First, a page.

Conclusions

To tackle these challenges, the Med Tech field needs to work as a community celebrating their new high quality approaches and integrating them across organ sectors. This new journal, Frontiers in Medical Technology, will provide a forum for these disparate communities to come together and publish their articles in an open access format for dissemination. Reaching out to the clinician, clinical scientist, academic, engineering and commercial worlds, we aim to provide an on-line forum for high quality pier reviewed publications which spearheads new innovations in a global field and demonstrates their relevance in a clinical setting.

Author Contributions

The author confirms being the sole contributor of this work and has approved it for publication.

Conflict of Interest

The author declares that the research was conducted in the absence of any commercial or financial relationships that could be construed as a potential conflict of interest.

Acknowledgments

This work was supported by an Advanced ERC grant Ref: DLV 789119, an EPSRC Healthcare Discipline Hopper Award Ref: EP/R013209/1 and the MRC UK Regenerative Medicine Platform Ref: MR/R015635/1.

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Keywords: medical technology, healthcare, biomedical engineeirng, healthcare innovation, enabling technologies, regenerative technology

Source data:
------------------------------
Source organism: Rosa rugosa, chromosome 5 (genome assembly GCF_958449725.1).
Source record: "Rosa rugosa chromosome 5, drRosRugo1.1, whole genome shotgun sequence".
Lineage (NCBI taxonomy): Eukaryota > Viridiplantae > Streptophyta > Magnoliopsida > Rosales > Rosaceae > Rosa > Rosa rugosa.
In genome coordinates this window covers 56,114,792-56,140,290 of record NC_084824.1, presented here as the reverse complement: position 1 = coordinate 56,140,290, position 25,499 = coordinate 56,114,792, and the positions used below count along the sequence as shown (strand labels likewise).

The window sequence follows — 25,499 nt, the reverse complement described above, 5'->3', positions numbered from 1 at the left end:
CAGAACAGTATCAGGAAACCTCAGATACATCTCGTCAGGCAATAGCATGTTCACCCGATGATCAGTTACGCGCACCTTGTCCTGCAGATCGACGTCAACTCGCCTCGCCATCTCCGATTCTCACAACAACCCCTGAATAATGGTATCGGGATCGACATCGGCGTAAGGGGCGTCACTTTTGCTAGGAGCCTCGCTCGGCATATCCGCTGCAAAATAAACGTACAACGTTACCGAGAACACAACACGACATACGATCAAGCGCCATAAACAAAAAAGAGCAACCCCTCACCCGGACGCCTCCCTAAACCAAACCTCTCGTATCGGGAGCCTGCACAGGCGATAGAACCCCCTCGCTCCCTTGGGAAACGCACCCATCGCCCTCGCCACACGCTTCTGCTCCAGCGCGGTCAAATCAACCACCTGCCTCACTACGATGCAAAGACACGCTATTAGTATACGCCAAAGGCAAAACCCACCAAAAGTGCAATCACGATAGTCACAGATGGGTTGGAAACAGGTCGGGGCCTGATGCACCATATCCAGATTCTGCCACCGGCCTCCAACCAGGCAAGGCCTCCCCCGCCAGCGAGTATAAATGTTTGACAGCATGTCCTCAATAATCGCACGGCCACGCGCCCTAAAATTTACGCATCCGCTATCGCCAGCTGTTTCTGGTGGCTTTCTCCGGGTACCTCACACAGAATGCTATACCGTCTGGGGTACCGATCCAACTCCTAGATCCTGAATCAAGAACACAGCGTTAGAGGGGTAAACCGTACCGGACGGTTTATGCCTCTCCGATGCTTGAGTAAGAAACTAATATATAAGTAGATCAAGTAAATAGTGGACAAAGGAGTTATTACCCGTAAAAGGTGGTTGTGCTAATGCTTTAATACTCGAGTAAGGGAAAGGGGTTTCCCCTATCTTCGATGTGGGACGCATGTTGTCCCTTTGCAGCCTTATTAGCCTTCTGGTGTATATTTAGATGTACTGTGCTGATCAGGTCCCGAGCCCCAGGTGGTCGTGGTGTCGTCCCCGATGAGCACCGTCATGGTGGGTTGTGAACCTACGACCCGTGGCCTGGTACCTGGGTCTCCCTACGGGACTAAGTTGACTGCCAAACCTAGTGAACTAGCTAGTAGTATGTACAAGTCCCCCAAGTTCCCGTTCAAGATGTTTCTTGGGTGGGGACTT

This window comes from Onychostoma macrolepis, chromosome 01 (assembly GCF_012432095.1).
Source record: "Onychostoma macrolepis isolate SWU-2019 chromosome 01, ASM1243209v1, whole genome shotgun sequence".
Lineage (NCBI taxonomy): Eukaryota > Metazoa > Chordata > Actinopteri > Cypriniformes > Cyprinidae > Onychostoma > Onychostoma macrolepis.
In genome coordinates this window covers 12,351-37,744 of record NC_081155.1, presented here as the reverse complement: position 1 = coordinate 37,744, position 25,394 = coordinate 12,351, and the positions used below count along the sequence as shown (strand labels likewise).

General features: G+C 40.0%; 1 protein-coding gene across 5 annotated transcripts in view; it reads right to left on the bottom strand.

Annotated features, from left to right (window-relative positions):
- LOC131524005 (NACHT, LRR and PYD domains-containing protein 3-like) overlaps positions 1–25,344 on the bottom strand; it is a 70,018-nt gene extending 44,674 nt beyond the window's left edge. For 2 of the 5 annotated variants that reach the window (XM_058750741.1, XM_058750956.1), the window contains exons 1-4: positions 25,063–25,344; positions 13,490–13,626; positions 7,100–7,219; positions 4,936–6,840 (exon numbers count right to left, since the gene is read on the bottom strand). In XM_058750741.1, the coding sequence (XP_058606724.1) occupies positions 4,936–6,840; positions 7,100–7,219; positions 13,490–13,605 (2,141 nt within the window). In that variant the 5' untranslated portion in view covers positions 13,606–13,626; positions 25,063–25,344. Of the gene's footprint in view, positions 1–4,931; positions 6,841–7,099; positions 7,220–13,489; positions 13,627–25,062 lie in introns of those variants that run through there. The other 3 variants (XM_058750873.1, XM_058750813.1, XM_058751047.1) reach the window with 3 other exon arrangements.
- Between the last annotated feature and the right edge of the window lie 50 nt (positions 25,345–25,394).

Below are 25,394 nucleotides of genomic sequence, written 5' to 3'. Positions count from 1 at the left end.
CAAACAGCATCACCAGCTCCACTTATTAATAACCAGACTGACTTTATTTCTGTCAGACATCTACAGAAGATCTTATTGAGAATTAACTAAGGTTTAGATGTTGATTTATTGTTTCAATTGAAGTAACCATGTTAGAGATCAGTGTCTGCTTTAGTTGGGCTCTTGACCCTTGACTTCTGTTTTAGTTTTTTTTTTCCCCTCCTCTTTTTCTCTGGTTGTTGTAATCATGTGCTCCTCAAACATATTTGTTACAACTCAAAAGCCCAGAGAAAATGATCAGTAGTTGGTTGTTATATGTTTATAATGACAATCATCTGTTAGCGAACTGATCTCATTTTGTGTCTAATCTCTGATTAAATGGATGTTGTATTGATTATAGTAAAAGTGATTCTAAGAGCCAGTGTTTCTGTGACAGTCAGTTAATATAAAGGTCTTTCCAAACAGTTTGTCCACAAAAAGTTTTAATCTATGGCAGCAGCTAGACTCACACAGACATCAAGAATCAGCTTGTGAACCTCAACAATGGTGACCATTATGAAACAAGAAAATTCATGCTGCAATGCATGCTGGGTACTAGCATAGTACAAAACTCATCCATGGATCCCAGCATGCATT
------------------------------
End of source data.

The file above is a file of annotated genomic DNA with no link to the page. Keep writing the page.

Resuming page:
Citation: El Haj AJ (2020) The Grand Challenges of Medical Technology. Front. Med. Technol. 2:1. doi: 10.3389/fmedt.2020.00001

Received: 09 April 2020; Accepted: 29 May 2020;
Published: 15 July 2020.

Edited by:

Miguel A. R. B. Castanho, University of Lisbon, Portugal

Reviewed by:

Isabel Rocha, University of Lisbon, Portugal

Copyright © 2020 El Haj. This is an open-access article distributed under the terms of the Creative Commons Attribution License (CC BY). The use, distribution or reproduction in other forums is permitted, provided the original author(s) and the copyright owner(s) are credited and that the original publication in this journal is cited, in accordance with accepted academic practice. No use, distribution or reproduction is permitted which does not comply with these terms.

*Correspondence: Alicia J. El Haj, a.elhaj@bham.ac.uk